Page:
hippocratic school

hip·po·crat·ic school

the followers of the teachings of Hippocrates.
See also: dogmatic school.
References in periodicals archive ?
Hence, he is referred to as the father of Western medicine, and the Hippocratic School of medicine made a lasting contribution to the field.
His own writings and teachings--shrouded in the mists of history--can be synthesized in the subsequent research and practices of the Hippocratic School, which revolutionized and professionalized the study of medicine in ancient Greece, charting a course that doctors have followed for more than 2,000 years.
The phrase does not appear in the oath, though a similar phrase is found in Epidemics, Book I, of the Hippocratic school: "Practice two things in your dealings with disease: either help or do not harm the patient." The exact phrase is believed to have originated with the 19th-century surgeon Thomas Inman.
He is referred to as the "Father of Medicine" in recognition of his lasting contributions to the field as the founder of the Hippocratic School of Medicine.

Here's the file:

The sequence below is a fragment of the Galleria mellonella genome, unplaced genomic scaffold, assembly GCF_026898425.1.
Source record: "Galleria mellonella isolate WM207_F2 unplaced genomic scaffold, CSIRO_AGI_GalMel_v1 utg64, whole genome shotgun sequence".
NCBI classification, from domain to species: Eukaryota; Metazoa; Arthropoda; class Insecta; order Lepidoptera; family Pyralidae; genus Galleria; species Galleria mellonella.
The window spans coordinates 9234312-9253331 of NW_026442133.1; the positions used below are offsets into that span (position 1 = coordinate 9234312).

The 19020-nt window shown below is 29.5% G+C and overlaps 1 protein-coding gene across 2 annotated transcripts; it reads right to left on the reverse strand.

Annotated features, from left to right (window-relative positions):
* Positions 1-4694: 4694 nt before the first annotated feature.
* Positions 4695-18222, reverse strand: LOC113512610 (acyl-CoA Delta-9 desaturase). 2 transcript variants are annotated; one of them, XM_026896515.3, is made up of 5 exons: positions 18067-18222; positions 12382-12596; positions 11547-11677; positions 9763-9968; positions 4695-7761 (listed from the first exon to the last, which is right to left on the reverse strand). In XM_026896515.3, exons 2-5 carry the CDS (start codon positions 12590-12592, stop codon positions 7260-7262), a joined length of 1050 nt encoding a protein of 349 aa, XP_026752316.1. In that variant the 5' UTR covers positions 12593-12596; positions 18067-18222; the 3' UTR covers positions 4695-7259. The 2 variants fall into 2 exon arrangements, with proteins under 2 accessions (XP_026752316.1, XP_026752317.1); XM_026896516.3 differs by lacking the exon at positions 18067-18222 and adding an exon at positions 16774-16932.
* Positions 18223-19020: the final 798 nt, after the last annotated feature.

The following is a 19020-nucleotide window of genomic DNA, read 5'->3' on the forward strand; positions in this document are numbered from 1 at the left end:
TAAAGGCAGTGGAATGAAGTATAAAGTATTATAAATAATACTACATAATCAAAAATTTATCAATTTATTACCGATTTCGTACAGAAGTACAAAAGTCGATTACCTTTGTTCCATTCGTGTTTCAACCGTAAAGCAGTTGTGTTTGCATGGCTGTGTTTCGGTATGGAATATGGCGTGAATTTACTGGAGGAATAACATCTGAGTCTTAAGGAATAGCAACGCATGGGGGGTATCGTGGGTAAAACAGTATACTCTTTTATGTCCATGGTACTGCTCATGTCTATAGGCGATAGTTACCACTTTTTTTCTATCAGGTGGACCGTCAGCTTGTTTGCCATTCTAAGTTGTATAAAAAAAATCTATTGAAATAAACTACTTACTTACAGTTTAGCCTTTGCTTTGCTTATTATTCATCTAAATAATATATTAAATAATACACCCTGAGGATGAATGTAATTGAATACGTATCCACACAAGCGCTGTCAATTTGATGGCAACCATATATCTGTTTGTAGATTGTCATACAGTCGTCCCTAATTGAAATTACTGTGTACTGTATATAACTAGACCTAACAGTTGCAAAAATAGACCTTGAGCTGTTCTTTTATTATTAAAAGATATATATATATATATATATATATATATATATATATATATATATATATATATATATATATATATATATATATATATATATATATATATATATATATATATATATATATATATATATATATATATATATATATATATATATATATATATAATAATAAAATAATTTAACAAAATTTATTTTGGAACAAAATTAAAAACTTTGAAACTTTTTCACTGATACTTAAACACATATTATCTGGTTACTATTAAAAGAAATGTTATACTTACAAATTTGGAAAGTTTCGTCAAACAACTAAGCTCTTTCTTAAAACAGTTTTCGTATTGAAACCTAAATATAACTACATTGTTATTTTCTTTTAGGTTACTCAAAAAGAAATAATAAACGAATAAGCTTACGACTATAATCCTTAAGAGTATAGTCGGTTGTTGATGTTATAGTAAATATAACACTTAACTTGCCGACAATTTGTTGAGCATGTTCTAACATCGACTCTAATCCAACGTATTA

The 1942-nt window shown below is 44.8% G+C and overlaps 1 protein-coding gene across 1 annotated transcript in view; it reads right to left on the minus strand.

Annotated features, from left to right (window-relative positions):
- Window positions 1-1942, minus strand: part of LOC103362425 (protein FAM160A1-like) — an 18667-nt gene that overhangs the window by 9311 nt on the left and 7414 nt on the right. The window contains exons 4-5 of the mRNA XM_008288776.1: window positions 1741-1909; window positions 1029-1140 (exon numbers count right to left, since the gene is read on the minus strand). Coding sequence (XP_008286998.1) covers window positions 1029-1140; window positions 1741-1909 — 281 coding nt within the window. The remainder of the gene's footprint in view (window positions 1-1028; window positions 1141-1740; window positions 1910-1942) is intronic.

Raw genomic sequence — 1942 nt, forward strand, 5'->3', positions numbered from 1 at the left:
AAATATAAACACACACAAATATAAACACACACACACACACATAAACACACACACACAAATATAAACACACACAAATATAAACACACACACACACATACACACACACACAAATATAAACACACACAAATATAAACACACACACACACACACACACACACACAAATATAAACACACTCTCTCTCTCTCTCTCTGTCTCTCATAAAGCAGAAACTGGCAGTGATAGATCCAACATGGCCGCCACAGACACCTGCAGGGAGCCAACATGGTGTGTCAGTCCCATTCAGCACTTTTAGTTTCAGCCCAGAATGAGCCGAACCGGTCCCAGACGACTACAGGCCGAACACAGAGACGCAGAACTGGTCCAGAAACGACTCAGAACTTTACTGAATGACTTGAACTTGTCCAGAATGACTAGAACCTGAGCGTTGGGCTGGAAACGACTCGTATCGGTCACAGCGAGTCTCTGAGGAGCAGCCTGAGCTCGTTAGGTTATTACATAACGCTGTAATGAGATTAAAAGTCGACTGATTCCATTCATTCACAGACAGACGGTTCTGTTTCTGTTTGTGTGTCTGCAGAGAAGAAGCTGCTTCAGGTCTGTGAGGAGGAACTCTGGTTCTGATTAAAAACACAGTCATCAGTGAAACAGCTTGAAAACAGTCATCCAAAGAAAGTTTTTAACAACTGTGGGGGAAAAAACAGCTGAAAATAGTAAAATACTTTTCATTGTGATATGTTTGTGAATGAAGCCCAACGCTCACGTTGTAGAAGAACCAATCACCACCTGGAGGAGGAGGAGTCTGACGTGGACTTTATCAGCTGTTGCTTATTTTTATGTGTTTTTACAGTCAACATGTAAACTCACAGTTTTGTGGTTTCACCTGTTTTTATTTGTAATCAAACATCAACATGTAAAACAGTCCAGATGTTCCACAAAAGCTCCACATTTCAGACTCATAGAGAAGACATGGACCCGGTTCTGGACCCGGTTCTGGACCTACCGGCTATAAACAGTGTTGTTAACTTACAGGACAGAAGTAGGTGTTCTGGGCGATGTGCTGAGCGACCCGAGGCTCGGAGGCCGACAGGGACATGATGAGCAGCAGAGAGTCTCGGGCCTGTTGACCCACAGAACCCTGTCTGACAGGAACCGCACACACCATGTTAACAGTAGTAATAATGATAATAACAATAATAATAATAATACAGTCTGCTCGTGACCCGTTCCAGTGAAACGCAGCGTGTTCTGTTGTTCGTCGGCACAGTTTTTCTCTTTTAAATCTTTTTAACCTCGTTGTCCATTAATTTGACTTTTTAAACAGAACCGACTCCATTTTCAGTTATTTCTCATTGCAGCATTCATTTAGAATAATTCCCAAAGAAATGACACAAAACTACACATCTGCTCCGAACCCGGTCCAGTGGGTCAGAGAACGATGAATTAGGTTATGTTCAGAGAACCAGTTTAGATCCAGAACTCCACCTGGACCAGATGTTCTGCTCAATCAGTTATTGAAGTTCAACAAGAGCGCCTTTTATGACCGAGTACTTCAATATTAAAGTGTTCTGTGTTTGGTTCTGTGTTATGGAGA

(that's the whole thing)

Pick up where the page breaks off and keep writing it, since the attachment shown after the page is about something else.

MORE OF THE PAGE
He argues that the Hippocratic school understood dunamis as "the distinctive affective capacity (or capacities) of any specific existent, that is, those causal capacities that belong to an object because it is specifically what it is: the hot (heat) is the dunamis of fire, for example, and anything which lacks the dunamis of the hot is not fire" (28-29).
According to Sir William Osler, "The practice of medicine is an art, not a trade; a calling, not a business; a calling in which your heart will be exercised equally with your head." [3] Osler noted in 1932 that the medical profession had four other laudable features: 1) its noble beginnings in the skeptical and critical Hippocratic school, 2) its remarkable solidarity, 3) its progressive nature, and 4) its existence for the benefit of others.